Windows Server 2008's unlimited virtualization rights feature is a great idea in theory: purchase each underlying processor at datacenter and load up Windows Server installations as much as you can with no additional costs. The issue is that Windows datacenter processors are expensive. So how many virtualized Windows Servers does it take for it to make financial sense for organizations to take advantage of this feature?Note: Your prices will vary based on your Microsoft agreement; mileage will vary, and these configurations do not address client access licenses (CALs). Also, this situation uses off-the-shelf retail prices. It is important to consult your Microsoft licensing professional for confirmation of any configuration.
Looking at street prices for retail installations of Windows Server, a Windows Server 2008 Standard (up to four processors — and five 5 CALs are included) installation is approximately $790 according to software vendor Softmart. Windows Server 2008 Datacenter for four processors (no CALs included) is around $7,600 on the same site. This means that 10 virtual machines are required for this to make sense on four processors. The 11th virtual machine that would utilize the unlimited virtualization rights would start the cost savings, but unless you are consolidating at 10:1 or higher, datacenter costs more. For one virtualization integrator, Erik Scholten, his price model put it at 7:1 to make sense. You should also consider that unlimited virtualization rights is not just for Windows Server 2008 but all Server editions.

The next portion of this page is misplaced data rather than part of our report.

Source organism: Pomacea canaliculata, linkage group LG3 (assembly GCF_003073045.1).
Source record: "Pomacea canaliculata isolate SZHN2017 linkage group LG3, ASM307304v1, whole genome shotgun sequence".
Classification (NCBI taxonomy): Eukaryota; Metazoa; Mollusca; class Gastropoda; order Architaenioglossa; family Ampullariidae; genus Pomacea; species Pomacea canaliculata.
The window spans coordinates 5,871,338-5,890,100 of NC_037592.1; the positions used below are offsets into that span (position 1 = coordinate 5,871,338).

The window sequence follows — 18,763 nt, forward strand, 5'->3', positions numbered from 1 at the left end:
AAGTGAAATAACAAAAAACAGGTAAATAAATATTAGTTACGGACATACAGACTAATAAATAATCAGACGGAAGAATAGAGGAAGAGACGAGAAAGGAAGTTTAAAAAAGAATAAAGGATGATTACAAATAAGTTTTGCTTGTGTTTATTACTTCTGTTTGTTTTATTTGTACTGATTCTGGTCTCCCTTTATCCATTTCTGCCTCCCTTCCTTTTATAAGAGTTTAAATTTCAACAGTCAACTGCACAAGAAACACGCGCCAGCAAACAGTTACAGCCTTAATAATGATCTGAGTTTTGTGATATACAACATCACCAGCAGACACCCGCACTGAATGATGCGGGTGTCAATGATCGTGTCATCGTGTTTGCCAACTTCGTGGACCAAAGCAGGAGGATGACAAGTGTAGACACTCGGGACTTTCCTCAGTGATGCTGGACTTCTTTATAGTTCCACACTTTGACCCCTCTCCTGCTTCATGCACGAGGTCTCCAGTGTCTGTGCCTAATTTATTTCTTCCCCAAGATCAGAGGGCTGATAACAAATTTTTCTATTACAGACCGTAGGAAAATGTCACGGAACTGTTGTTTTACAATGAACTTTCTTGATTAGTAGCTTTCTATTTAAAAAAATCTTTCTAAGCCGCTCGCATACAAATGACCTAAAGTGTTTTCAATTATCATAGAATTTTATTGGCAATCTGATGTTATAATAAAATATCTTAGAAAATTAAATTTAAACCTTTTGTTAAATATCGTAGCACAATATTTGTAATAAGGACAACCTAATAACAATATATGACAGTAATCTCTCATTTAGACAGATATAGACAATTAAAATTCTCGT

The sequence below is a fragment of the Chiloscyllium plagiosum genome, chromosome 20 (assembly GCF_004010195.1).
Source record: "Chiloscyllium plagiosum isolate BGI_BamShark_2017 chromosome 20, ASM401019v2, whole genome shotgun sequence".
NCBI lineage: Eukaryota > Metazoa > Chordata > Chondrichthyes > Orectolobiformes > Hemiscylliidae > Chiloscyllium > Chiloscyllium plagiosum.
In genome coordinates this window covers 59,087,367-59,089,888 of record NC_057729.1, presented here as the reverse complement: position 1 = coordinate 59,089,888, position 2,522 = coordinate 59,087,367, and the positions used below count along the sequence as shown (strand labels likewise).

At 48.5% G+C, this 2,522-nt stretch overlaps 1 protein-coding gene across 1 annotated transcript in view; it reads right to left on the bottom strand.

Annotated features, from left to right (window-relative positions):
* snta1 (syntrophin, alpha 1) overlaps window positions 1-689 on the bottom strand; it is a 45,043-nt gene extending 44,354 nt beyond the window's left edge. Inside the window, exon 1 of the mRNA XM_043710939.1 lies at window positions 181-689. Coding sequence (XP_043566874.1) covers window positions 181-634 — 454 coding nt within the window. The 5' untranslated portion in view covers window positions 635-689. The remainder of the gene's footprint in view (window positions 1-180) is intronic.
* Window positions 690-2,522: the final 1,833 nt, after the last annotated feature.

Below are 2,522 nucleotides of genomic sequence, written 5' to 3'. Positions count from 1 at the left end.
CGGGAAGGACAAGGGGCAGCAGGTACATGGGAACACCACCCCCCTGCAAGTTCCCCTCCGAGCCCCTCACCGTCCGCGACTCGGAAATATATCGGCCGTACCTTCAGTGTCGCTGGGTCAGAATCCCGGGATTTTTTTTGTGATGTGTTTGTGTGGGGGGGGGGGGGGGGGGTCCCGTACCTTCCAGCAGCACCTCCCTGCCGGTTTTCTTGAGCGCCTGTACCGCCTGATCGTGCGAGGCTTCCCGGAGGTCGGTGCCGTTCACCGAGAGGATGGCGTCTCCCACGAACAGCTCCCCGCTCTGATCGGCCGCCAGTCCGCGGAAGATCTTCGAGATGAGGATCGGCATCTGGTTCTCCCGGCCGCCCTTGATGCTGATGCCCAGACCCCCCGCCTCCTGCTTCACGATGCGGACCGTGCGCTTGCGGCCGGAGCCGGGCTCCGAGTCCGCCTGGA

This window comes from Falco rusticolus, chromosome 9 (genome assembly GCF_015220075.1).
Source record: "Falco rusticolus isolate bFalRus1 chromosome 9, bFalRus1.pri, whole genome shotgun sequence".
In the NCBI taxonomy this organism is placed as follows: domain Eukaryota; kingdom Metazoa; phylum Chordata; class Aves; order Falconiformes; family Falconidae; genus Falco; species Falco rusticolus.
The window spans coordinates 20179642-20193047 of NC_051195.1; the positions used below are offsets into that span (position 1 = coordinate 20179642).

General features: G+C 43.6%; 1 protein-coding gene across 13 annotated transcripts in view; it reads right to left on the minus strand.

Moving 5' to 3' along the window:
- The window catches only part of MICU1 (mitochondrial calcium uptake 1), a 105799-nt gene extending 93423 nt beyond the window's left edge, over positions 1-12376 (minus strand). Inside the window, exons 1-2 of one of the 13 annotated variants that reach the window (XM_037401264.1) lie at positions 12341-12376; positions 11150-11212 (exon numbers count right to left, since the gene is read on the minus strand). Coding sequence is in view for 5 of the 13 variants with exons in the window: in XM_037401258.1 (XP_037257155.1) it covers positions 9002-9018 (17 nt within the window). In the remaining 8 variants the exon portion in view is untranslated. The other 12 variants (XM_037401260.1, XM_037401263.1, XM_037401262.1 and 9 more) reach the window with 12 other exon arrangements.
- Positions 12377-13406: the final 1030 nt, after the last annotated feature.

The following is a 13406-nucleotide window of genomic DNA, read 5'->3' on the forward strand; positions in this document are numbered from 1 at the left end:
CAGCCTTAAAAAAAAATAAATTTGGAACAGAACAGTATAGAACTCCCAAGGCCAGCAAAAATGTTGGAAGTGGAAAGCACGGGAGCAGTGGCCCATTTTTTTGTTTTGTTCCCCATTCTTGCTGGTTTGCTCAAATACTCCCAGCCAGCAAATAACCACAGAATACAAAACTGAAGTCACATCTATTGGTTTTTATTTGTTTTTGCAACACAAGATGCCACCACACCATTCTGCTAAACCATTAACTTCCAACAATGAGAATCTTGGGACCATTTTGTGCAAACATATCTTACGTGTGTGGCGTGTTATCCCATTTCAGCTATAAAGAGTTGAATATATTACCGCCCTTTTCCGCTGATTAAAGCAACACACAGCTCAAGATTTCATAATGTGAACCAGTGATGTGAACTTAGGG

The real sticking point here is that the model above makes sense for new installations. When it comes to existing server installations and a Microsoft Enterprise Agreement, the annual software assurance (SA) cost for an already purchased server won't work in the pricing example I describe above.
I know a number of administrators who have made the jump to datacenter licensing and have been very happy with the simplicity. How have you used datacenter licensing to provision your Windows Servers?
Stay on top of the latest Windows Server 2003 and Windows Server 2008 tips and tricks with our free Windows Server newsletter, delivered each Wednesday.
Rick Vanover is a software strategy specialist for Veeam Software, based in Columbus, Ohio. Rick has years of IT experience and focuses on virtualization, Windows-based server administration, and system hardware.